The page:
Our NTD Research

Neural tube defects (NTD) are among the most common birth defects and affect approximately 1-2 infants per 1,000 births in the United States. The condition involves an opening in the spinal cord or brain that can often be surgically closed at birth.

But patients with NTD often have permanent nerve damage and disability. An NTD can develop before a woman may even know she is pregnant, and in women from all racial, ethnic, and social groups. Research has shown that 50-70 percent of NTDs can be prevented when women supplement their diet with folic acid, a water-soluble B-Vitamin. For that reason, most research has focused on genes in the folate-metabolism pathway. But we still understand very little about which genes are involved and how they function. Researchers also believe that genes in other pathways may play equally important roles.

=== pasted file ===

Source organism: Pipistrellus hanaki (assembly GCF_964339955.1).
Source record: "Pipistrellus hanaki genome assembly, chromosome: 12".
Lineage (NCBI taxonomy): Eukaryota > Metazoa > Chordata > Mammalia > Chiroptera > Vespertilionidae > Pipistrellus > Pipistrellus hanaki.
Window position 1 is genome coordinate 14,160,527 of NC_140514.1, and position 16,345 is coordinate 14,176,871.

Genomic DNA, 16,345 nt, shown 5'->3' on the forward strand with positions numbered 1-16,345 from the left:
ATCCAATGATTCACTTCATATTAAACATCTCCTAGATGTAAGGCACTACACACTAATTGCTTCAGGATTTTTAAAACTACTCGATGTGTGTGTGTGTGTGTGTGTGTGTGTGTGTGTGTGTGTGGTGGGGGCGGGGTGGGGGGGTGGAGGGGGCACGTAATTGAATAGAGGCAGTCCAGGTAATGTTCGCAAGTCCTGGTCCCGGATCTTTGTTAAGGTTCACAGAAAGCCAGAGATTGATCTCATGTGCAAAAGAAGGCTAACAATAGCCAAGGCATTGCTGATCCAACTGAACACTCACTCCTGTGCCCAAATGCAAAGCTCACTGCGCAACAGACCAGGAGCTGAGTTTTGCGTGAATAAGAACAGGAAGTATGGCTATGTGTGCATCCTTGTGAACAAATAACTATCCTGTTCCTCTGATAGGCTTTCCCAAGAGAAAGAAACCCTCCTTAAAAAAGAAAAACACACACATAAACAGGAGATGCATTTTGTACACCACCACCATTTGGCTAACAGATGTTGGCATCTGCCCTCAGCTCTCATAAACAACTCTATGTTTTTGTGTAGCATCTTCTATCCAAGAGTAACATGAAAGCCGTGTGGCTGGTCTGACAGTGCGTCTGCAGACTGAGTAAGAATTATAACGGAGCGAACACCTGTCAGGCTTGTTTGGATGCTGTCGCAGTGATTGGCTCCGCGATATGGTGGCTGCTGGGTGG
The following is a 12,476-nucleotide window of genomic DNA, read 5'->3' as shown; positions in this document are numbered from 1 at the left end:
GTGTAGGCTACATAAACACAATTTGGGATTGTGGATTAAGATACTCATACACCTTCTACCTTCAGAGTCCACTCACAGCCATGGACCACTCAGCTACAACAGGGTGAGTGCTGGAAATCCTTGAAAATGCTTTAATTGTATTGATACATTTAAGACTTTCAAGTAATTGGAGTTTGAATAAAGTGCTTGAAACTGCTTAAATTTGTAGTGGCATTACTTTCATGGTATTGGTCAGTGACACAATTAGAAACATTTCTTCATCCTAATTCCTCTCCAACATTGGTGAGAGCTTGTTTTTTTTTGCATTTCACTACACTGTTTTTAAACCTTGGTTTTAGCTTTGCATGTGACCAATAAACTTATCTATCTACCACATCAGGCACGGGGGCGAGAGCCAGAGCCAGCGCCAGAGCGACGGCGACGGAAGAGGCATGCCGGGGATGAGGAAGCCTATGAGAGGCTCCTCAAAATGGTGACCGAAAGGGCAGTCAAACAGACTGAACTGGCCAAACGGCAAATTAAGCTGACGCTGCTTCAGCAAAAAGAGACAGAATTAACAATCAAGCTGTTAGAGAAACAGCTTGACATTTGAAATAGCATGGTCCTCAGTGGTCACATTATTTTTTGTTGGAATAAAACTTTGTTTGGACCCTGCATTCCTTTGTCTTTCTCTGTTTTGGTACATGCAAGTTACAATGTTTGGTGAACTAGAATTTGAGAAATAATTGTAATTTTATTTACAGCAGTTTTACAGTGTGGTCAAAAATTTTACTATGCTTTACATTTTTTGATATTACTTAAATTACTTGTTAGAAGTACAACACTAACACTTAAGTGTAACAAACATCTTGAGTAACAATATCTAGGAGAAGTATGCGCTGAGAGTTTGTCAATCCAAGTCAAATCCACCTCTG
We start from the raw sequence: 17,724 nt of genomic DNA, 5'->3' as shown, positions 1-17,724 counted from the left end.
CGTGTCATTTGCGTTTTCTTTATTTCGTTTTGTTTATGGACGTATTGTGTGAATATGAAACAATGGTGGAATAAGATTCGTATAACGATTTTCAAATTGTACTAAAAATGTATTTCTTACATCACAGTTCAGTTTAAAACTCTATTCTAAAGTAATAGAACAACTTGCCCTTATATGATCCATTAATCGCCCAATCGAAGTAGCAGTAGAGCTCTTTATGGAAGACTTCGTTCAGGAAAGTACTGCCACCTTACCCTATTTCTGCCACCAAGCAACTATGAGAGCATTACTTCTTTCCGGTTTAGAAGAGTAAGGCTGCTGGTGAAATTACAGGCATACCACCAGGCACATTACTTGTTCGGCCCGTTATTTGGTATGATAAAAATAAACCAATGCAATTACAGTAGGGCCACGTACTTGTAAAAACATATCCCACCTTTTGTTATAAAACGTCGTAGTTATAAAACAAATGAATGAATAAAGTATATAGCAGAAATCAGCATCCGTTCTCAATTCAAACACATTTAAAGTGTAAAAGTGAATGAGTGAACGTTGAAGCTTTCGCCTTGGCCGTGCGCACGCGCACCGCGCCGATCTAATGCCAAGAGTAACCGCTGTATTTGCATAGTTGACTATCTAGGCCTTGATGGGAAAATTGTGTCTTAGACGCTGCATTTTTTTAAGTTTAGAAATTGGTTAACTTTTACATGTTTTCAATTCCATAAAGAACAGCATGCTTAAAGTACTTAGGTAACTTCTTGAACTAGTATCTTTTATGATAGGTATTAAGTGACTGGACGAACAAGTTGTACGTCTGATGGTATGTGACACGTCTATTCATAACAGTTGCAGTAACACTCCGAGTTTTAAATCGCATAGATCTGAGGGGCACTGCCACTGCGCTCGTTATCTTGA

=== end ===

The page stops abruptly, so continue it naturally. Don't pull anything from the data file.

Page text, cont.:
HIHG researchers are searching for these genes and trying to understand how the environment contributes to development of NTDs. We hope that our research will allow us to better understand the genetic and environmental causes of NTD, which will eventually lead to more accurate genetic counseling and risk assessment, improved treatments, better prevention methods, and hopefully a cure.

A research team targeting NTDs at the John P. Hussman Institute for Human Genomics (HIHG) is being led by Dr. John Gilbert, Ph.D., a molecular geneticist, along with HIHG Director Dr. Margaret A. Pericak-Vance.